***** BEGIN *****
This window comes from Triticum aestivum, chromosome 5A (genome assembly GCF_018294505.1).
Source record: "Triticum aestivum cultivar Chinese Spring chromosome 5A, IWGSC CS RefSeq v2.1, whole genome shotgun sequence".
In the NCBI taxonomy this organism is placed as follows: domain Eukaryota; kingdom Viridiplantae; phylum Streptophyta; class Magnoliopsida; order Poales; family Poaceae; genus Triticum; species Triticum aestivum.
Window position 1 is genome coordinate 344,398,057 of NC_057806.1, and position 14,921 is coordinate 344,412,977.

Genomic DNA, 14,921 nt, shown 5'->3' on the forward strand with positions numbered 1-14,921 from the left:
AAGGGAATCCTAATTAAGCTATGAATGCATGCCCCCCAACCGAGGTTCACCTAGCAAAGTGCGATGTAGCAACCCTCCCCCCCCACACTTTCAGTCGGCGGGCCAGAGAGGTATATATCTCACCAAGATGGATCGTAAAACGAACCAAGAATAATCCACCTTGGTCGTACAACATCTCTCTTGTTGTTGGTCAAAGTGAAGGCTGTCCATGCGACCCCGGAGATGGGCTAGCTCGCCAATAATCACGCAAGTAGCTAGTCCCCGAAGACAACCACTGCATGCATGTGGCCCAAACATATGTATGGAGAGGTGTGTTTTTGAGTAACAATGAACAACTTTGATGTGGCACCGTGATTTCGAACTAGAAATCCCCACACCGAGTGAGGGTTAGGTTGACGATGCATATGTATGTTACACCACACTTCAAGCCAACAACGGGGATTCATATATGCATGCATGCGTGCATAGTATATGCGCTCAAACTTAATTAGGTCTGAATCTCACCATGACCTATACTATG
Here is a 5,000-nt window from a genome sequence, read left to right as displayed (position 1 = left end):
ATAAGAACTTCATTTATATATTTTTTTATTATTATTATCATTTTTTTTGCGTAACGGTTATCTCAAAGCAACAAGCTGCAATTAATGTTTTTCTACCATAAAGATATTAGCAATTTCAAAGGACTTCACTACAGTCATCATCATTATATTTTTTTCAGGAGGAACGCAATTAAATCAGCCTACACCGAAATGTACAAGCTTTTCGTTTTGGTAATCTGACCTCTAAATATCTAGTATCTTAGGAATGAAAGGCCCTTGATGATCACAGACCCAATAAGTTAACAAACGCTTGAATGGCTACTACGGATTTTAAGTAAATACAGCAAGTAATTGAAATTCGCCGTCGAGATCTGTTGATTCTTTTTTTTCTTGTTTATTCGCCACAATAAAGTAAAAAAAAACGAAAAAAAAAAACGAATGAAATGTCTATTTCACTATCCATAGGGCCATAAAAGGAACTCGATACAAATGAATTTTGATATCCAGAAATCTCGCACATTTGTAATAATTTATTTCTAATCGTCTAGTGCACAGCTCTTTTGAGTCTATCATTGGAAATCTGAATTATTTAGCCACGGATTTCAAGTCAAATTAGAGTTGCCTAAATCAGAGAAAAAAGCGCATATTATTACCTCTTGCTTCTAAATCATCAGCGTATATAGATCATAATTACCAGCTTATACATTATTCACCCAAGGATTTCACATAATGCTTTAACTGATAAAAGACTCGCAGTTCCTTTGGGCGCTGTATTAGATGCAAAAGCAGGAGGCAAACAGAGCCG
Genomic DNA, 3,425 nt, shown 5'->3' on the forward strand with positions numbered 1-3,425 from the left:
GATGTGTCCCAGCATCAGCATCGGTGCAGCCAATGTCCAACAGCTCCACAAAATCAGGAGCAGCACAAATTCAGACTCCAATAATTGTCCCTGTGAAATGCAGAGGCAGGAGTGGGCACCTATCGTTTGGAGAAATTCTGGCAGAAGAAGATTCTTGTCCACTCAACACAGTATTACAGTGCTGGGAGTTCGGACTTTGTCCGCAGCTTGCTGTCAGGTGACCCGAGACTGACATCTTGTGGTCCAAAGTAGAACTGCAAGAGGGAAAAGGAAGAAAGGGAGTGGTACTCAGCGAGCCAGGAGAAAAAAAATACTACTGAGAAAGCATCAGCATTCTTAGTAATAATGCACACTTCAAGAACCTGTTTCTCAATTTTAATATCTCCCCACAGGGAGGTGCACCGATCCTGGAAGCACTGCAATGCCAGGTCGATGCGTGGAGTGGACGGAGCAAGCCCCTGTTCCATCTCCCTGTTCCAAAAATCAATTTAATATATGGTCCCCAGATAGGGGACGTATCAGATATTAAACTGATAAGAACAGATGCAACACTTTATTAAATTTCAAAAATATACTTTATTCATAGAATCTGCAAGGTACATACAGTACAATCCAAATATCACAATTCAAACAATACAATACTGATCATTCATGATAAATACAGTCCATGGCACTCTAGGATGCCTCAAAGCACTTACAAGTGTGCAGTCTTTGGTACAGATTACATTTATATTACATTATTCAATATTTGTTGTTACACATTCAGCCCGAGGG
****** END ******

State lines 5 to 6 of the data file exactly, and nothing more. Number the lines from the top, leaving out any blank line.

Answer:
Genomic DNA, 14,921 nt, shown 5'->3' on the forward strand with positions numbered 1-14,921 from the left:
AAGGGAATCCTAATTAAGCTATGAATGCATGCCCCCCAACCGAGGTTCACCTAGCAAAGTGCGATGTAGCAACCCTCCCCCCCCACACTTTCAGTCGGCGGGCCAGAGAGGTATATATCTCACCAAGATGGATCGTAAAACGAACCAAGAATAATCCACCTTGGTCGTACAACATCTCTCTTGTTGTTGGTCAAAGTGAAGGCTGTCCATGCGACCCCGGAGATGGGCTAGCTCGCCAATAATCACGCAAGTAGCTAGTCCCCGAAGACAACCACTGCATGCATGTGGCCCAAACATATGTATGGAGAGGTGTGTTTTTGAGTAACAATGAACAACTTTGATGTGGCACCGTGATTTCGAACTAGAAATCCCCACACCGAGTGAGGGTTAGGTTGACGATGCATATGTATGTTACACCACACTTCAAGCCAACAACGGGGATTCATATATGCATGCATGCGTGCATAGTATATGCGCTCAAACTTAATTAGGTCTGAATCTCACCATGACCTATACTATG